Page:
For internal actions, there are different kinds of Calamares modules which differ in how they are configured. These can be used to run commands or perform changes to the target system during installation:

  • Always executing one or more commands (shellprocess instances). Using this means defining an instance in settings.conf and adding a suitable configuration file with the list of commands to the configuration directory, e.g. to $USC/modules/shellprocess. This does require intermediate directories, but allows fine-grained error handling. It makes sense to have multiple shellprocess instances, each with their own list of commands in their own configuration file (e.g. shellprocess-preboot.conf and a shellprocess-erase.conf for instances shellprocess@preboot and shellprocess@erase, which are listed somewhere in the sequence).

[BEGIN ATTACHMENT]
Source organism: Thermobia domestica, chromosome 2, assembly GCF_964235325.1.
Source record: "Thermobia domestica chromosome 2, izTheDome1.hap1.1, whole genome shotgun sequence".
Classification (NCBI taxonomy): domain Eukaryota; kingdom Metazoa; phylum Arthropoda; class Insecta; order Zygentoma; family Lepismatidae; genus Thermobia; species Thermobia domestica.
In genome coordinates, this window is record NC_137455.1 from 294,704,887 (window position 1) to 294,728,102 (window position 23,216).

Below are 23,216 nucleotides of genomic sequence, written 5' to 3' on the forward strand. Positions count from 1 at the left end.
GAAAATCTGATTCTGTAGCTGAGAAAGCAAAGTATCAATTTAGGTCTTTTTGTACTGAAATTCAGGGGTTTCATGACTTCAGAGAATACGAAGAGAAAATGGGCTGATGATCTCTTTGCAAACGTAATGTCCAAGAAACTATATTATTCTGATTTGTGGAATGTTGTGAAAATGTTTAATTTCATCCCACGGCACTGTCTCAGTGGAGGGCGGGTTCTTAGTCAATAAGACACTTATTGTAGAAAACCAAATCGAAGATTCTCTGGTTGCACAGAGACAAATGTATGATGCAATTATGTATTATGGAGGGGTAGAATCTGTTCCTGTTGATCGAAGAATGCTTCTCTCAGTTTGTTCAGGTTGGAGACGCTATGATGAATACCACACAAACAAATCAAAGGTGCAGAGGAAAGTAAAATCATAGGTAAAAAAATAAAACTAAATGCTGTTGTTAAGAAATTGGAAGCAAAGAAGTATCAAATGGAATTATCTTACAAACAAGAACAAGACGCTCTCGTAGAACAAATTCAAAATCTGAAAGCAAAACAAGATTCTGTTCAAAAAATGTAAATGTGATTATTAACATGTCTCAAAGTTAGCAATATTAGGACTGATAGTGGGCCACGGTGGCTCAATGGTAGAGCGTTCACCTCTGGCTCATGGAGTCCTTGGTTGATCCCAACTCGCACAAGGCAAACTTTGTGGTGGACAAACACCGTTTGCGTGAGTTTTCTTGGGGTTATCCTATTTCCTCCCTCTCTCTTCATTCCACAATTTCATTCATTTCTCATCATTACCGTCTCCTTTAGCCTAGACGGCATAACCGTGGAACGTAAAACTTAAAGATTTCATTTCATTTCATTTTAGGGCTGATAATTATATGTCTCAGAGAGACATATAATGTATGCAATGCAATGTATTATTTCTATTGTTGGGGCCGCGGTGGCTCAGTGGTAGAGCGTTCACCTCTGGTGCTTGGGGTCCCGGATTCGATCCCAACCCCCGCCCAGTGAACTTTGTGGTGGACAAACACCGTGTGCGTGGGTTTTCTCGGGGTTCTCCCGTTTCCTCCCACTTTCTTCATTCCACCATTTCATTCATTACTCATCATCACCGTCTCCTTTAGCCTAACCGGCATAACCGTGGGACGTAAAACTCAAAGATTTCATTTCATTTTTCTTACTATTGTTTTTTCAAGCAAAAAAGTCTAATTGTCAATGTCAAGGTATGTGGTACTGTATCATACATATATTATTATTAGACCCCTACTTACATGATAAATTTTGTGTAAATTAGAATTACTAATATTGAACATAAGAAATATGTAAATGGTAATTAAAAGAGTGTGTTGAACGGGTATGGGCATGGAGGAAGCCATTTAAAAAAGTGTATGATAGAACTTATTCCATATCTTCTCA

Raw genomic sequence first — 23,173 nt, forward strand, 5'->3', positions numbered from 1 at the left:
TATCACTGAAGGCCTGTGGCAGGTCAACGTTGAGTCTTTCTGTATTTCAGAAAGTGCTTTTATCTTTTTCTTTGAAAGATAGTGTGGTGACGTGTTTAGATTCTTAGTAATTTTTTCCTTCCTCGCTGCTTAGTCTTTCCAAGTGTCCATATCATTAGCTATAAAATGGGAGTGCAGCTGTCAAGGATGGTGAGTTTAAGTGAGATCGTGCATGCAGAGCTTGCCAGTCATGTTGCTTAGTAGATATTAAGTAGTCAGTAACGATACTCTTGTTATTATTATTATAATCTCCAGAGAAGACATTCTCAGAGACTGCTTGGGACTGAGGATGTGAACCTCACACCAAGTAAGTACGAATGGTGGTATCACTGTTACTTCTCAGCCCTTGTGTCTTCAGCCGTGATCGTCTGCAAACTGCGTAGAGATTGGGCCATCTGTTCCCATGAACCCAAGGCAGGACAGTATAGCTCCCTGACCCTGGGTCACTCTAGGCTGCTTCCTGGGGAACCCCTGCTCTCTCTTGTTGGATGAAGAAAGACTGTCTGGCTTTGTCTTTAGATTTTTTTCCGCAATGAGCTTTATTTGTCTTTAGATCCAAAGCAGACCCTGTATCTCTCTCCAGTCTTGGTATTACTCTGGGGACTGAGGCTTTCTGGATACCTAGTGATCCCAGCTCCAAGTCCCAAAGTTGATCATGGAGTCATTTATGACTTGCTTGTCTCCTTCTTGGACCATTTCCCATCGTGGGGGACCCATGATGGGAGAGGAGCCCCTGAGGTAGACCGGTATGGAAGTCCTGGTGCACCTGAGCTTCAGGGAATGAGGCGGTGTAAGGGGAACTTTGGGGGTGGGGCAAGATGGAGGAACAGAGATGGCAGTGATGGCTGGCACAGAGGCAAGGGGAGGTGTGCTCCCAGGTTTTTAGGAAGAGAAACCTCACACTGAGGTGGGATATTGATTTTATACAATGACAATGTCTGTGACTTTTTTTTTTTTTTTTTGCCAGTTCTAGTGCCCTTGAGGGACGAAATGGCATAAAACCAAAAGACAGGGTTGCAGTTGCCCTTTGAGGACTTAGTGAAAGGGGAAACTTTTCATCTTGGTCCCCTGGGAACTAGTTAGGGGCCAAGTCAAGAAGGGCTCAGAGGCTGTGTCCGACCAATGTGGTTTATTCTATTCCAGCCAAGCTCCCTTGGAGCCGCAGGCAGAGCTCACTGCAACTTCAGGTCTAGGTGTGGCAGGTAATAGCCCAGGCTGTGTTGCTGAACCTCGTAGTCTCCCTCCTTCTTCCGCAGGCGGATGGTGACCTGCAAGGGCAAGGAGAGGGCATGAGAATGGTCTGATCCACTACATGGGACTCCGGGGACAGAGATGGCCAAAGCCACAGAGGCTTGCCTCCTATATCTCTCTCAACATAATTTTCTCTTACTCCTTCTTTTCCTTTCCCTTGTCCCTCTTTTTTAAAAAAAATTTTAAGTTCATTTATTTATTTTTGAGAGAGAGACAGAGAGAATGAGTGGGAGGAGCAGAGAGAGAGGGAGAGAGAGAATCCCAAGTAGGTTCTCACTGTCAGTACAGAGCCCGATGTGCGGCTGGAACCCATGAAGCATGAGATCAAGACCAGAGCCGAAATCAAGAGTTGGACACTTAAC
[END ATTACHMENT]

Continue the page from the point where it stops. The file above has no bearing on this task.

• Conditionally executing one or more commands (contextualprocess instances). This needs an instance and a configuration file describing which conditions (expressed as values in the Calamares global configuration) cause which commands to run.
  • Conditionally executing one or more commands (python job) with arbitrary logic. This means creating a new module directory under $USC/modules and writing a This allows much more expressive logic than contextualprocess instances, at the expense of more complicated packaging and programming. Most existing Calamares modules are of this type.
  • Conditionally executing one or more commands (C++ job) with arbitrary logic. This means creating a new module directory in the Calamares source tree and adding suitable C++ and CMake code to get it to compile. This is the most programmer-intensive form of modules, but does allow the most access to Calamares internals.

Modules Settings

Calamares is usually shipped with PREFIX set to /usr, so that most of its configuration is in /usr/share/calamares. In the table below, $USC means that directory.

File name Deployment path (in search priority) Purpose
branding.desc $USC/brand_name Branding descriptor file, shipped with the rest of your branding component and selected in settings.conf